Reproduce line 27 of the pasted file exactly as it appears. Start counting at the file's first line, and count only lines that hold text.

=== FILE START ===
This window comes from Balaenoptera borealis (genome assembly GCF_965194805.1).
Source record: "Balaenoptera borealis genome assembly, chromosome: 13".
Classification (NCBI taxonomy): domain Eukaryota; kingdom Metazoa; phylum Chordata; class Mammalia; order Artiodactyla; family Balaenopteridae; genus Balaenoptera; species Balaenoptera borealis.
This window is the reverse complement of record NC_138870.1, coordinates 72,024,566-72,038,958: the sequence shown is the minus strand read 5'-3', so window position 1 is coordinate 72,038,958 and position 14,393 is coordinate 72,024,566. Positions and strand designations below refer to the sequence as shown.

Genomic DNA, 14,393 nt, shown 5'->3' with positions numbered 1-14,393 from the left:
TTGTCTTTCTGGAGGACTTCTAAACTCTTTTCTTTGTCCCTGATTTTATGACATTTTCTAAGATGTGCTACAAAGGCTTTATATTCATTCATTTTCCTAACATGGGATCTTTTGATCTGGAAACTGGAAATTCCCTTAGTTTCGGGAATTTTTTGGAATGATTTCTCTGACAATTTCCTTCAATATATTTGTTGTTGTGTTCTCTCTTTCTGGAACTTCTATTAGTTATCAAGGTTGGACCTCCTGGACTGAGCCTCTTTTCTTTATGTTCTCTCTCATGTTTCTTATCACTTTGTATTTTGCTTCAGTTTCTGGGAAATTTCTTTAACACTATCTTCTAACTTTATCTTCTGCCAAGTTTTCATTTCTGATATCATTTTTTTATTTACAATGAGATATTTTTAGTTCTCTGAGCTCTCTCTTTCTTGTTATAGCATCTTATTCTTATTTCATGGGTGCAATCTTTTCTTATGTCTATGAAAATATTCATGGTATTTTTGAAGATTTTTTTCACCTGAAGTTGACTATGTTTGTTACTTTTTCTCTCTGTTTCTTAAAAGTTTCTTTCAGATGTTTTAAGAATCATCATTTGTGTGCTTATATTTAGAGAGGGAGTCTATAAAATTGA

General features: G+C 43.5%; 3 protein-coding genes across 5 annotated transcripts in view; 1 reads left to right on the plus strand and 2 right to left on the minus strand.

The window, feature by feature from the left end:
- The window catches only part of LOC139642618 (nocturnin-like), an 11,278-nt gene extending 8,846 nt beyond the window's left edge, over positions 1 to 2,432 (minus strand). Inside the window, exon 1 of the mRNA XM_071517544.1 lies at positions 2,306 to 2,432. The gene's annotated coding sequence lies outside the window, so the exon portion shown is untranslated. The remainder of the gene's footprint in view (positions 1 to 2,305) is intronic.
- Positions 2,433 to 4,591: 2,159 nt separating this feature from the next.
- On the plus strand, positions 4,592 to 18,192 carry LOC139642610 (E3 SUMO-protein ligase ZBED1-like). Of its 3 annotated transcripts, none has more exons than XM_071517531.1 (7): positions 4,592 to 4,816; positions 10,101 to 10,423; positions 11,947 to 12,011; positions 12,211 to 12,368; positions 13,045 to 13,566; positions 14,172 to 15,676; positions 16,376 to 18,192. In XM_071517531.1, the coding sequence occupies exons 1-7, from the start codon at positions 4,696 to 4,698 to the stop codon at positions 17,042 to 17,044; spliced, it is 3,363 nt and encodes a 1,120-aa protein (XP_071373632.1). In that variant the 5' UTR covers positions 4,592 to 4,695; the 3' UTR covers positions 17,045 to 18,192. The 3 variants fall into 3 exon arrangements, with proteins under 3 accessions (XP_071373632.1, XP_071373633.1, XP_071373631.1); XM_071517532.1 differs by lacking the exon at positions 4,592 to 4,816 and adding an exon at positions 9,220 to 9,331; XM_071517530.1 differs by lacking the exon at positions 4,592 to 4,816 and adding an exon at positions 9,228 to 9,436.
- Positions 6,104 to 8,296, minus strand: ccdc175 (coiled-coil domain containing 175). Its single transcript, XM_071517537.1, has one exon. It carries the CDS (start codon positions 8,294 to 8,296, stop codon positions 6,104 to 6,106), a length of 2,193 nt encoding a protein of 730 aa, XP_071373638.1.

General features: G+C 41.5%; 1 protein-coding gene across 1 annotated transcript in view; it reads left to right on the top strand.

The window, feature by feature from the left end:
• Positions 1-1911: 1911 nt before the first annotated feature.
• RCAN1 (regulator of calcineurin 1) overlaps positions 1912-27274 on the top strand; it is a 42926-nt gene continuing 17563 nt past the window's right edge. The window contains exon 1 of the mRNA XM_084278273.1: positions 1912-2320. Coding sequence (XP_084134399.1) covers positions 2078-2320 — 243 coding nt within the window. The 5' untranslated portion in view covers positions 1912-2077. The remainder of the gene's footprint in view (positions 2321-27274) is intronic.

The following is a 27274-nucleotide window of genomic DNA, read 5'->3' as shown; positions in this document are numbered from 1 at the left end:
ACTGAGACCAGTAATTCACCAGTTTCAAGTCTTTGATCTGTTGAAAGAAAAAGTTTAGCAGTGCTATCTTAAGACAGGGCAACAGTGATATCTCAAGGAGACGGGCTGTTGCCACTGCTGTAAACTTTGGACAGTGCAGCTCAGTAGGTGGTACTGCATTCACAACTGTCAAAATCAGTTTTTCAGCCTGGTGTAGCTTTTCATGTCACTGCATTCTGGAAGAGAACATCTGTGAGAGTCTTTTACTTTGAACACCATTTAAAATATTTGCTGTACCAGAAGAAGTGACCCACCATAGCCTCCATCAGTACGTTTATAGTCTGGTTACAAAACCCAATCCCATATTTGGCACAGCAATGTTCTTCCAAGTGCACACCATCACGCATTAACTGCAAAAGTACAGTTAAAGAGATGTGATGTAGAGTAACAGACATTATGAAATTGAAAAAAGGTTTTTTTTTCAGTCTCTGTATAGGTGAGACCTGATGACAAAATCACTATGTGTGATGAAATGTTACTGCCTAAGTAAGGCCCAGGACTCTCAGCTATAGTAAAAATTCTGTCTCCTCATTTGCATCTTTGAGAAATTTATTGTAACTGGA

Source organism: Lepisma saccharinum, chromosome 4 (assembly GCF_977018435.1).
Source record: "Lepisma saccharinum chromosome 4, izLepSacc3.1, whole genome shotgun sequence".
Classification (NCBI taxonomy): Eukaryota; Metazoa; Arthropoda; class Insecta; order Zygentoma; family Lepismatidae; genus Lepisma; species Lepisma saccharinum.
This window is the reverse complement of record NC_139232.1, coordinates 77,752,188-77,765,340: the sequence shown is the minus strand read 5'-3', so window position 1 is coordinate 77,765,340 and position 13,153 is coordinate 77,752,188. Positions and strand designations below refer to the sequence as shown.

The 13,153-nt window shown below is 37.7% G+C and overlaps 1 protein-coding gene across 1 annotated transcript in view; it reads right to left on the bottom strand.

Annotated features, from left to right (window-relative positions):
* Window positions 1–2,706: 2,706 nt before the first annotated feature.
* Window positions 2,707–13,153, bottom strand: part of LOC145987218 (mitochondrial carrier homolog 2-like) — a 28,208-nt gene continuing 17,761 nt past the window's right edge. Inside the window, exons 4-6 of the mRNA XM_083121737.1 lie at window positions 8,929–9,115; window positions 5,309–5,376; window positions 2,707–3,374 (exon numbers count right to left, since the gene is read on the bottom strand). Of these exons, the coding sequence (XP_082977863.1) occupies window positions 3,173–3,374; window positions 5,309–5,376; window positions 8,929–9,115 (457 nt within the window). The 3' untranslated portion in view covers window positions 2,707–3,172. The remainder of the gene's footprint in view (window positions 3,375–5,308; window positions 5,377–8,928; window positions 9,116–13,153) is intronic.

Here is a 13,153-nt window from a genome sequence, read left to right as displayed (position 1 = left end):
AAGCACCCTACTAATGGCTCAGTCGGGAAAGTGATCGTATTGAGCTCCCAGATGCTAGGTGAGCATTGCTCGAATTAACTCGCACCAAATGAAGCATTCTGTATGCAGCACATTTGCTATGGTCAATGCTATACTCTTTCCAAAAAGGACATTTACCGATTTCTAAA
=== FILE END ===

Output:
Here is a 13,153-nt window from a genome sequence, read left to right as displayed (position 1 = left end):